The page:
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Thursday, 16 May 2013

"Honest to God" book is 50 years old

Back in spring 1963, a book on theology by John A. T. Robinson , the then Bishop of Woolwich, called "Honest to God" became an instant best seller selling millions and millions of copies around the world.  It was reprinted many times within just a few months.  At the time, everyone, it seemed,  was talking about it. It was endlessly discussed on the TV and in the newspapers. Many within the Church of England were deeply troubled by it.

In the book, Robinson challenged the conventional understanding of God "up there or out there" and instead looked for a demythologised understanding of God as the "ground of being" as Tillich termed it.

Today, few young people will be aware of this book, but if you can find a copy then I can recommend reading it. Unless you are a convinced and total atheist, you are likely to find the book thought provoking. This was no evangelical religious book: in fact it was quite the opposite.  For the first time it seemed a man in the Church of England was vocalising what many had felt: the old portrayal of God as a kindly old man on a cloud was dead, irrelevant. And yet, deep within us there is that sense of something transcendent with a deeper meaning than the atoms and genes from which we are formed.

I see that Amazon is selling a 50th anniversary edition.

Saturday, 4 May 2013

The South Hams

I was born and brought up in the beautiful South Hams of Devon, UK.  This is a gentle land of rolling hills, estuaries and farmland surrounded on 3 sides by rugged coastal scenery and on the other side by the southern slopes of Dartmoor. This last week I was back there on holiday in the best weather possible: wall-to-wall sunshine and blue skies. Outside of school holidays the area is not busy with tourists and May is an ideal time to visit.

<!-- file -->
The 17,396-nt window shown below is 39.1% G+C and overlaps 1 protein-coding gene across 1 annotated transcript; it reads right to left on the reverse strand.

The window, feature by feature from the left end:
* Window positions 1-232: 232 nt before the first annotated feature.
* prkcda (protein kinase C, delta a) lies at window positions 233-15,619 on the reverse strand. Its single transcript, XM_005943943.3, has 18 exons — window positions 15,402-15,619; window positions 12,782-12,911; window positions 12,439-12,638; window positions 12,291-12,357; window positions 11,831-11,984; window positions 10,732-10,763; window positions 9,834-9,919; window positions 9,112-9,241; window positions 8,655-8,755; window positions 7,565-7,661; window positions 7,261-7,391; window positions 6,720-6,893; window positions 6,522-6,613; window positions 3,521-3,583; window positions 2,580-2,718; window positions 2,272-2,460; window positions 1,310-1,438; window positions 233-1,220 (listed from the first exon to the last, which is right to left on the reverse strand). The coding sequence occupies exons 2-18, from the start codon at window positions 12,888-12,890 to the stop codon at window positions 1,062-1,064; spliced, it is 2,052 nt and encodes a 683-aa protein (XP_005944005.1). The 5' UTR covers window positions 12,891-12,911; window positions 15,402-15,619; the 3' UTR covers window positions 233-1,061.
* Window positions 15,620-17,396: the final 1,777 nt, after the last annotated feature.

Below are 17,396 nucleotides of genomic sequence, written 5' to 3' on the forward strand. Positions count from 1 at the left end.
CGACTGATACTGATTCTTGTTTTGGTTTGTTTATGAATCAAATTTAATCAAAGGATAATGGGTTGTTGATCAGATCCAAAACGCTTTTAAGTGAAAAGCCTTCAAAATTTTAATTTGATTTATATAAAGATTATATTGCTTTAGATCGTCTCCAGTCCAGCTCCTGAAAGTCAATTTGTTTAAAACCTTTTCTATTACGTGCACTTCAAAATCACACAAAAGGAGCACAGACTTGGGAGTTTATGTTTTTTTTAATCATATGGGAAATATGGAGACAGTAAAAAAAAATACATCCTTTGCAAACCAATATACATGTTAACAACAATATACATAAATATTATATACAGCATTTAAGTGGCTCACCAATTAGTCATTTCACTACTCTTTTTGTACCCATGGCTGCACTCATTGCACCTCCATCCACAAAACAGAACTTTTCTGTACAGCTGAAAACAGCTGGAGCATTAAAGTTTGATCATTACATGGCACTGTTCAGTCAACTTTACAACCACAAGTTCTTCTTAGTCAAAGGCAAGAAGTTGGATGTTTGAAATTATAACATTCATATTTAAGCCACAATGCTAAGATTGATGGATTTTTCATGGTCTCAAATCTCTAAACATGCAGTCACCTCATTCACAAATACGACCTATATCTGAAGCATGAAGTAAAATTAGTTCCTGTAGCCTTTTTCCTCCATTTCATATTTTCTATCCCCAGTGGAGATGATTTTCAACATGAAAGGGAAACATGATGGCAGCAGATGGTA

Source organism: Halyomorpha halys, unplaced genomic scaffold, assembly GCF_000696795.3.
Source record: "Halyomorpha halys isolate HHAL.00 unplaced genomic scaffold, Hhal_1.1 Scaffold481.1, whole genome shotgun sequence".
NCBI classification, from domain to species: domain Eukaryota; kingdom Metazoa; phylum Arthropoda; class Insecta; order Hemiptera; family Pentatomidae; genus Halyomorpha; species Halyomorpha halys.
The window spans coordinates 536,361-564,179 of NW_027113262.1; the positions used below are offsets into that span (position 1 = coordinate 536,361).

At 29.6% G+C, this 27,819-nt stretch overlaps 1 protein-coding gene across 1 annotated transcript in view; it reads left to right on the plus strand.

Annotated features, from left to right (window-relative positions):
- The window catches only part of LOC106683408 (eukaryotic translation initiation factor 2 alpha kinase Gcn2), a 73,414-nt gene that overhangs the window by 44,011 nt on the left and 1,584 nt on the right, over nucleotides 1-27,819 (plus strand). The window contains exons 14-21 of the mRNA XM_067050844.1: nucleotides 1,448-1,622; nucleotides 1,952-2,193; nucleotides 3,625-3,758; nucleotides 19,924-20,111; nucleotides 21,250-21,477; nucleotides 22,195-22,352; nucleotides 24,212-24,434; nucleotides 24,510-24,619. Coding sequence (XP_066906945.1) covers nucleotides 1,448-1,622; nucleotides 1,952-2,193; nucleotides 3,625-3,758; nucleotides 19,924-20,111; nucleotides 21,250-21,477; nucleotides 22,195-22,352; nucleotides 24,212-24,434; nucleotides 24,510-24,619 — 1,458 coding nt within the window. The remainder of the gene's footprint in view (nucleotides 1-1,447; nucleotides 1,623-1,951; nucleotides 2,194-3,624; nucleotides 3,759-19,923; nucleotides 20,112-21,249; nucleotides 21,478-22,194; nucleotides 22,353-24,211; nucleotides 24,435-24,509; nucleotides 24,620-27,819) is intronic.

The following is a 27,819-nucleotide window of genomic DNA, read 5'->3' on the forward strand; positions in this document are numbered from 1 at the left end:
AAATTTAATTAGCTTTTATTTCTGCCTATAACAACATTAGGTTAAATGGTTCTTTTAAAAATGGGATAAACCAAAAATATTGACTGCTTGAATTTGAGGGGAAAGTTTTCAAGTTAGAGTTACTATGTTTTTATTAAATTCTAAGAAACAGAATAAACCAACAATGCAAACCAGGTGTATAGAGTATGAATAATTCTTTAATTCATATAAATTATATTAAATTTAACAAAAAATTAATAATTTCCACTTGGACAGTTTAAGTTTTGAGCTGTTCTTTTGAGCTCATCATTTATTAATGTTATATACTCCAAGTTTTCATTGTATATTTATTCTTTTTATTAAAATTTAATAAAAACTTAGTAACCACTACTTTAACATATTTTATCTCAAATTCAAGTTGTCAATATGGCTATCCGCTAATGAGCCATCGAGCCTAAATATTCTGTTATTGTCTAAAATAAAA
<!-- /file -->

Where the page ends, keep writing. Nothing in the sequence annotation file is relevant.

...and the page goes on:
This video is of Salcombe at the very tip of South Devon, taken yesterday from Snapes Point.

Monday, 22 April 2013

Consciousness and the mind

Consciousness is surely the greatest mystery of all. How can it be that a large collection of interlinked cells can contemplate themselves and the world around them?  What exactly is it?  Can it exist outside of the body or does our conscious mind die with our brain cells?  One would think so.

What is the nature of consciousness in other creatures?  Can inanimate super-computers ever be truly conscious, that is have a distinct ability to be self-aware and contemplate themselves and the world around them?  How would we know? Is the conscious mind able to be understood and scientifically examined? Is the universe unique to each individual human being? Can we be sure that we are not ourselves just a computer program in a cosmic super-computer?

Not being a philosopher, I have no answers, just questions.  

Choral concert in Cambridge April 27th

Concert Poster
My wife sings with the Cambridgeshire Choral Society (guess who does their website!) and next weekend (Sat April 27th 8pm) her choir performs in St John's College Chapel in Cambridge. Both the Vivaldi Gloria and the Faure Requiem are great pieces. If you live in the area, may I suggest you come along? Tickets are available on the door as well as in advance (see poster).  I shall be on the door acting as a steward.